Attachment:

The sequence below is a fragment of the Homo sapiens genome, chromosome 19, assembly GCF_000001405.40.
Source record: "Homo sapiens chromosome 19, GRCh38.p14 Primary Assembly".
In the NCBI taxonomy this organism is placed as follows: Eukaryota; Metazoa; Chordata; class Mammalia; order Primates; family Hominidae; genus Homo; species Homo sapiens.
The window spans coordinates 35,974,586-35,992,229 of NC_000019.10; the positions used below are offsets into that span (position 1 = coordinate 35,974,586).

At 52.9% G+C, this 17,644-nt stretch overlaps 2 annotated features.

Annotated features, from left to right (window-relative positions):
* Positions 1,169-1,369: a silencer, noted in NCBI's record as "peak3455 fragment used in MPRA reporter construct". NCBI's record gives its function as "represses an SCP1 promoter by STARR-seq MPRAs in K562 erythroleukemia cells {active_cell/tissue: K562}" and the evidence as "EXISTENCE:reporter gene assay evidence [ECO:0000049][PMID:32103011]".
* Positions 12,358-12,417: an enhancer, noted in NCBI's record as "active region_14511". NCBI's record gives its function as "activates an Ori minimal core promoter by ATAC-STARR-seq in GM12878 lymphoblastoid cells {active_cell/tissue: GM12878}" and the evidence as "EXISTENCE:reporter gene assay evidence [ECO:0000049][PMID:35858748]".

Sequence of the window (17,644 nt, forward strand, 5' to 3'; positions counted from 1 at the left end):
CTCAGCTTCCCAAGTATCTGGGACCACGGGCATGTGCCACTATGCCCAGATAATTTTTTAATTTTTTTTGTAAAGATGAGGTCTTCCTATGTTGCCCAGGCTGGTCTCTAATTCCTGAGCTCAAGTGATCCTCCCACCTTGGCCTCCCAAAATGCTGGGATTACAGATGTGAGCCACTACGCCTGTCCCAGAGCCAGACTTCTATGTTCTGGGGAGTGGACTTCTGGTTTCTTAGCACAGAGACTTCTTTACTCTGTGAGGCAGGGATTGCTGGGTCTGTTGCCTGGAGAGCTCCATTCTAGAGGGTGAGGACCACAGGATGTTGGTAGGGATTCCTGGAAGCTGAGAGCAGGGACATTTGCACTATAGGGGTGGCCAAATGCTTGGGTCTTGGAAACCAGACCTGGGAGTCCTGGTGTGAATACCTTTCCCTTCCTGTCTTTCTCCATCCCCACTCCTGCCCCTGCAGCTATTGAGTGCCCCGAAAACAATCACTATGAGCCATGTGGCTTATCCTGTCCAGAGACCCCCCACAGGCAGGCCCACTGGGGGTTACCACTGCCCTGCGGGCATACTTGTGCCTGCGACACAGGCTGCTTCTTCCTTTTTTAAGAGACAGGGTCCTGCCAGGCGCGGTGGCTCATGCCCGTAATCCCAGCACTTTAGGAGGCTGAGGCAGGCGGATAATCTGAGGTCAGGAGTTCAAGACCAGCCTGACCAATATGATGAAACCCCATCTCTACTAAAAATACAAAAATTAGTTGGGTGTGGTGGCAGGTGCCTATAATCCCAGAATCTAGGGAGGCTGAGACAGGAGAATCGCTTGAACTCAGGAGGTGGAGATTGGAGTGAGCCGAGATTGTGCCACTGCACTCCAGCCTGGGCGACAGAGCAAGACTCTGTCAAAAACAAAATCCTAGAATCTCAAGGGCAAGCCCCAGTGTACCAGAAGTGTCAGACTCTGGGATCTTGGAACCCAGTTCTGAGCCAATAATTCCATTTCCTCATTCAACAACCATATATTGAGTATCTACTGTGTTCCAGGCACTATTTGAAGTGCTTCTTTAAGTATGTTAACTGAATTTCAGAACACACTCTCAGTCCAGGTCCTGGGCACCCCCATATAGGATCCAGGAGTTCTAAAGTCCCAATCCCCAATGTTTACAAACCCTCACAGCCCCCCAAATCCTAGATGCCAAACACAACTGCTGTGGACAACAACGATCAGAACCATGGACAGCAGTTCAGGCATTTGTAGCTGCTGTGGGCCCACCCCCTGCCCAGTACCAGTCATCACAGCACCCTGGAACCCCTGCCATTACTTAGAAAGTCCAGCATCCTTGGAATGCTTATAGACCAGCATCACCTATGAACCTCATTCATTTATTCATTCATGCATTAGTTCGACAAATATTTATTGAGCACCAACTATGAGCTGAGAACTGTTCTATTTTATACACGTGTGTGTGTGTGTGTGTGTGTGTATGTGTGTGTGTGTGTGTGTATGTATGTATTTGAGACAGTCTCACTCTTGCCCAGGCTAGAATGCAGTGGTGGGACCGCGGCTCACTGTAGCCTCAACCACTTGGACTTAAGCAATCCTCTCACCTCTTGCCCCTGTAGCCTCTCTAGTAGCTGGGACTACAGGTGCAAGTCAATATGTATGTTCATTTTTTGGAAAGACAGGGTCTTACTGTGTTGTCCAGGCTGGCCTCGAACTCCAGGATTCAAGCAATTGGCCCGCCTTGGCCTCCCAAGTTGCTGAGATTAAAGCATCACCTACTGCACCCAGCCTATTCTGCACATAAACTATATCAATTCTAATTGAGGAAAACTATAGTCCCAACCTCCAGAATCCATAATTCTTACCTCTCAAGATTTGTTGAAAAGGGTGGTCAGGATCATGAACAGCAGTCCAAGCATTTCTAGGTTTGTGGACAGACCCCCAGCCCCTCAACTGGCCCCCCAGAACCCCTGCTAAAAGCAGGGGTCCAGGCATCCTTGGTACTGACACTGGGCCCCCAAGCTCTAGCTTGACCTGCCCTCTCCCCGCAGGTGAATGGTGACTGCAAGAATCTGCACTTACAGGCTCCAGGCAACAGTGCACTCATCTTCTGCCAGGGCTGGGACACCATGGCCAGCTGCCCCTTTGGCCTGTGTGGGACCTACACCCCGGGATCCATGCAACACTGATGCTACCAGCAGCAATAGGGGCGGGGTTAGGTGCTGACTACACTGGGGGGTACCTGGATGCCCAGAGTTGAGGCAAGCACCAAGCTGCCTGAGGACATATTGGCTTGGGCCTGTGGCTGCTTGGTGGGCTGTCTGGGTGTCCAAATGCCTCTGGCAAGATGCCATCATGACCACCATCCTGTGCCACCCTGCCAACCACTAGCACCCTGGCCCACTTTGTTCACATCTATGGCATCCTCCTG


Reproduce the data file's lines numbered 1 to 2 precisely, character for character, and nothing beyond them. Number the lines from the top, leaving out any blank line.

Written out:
The sequence below is a fragment of the Homo sapiens genome, chromosome 19, assembly GCF_000001405.40.
Source record: "Homo sapiens chromosome 19, GRCh38.p14 Primary Assembly".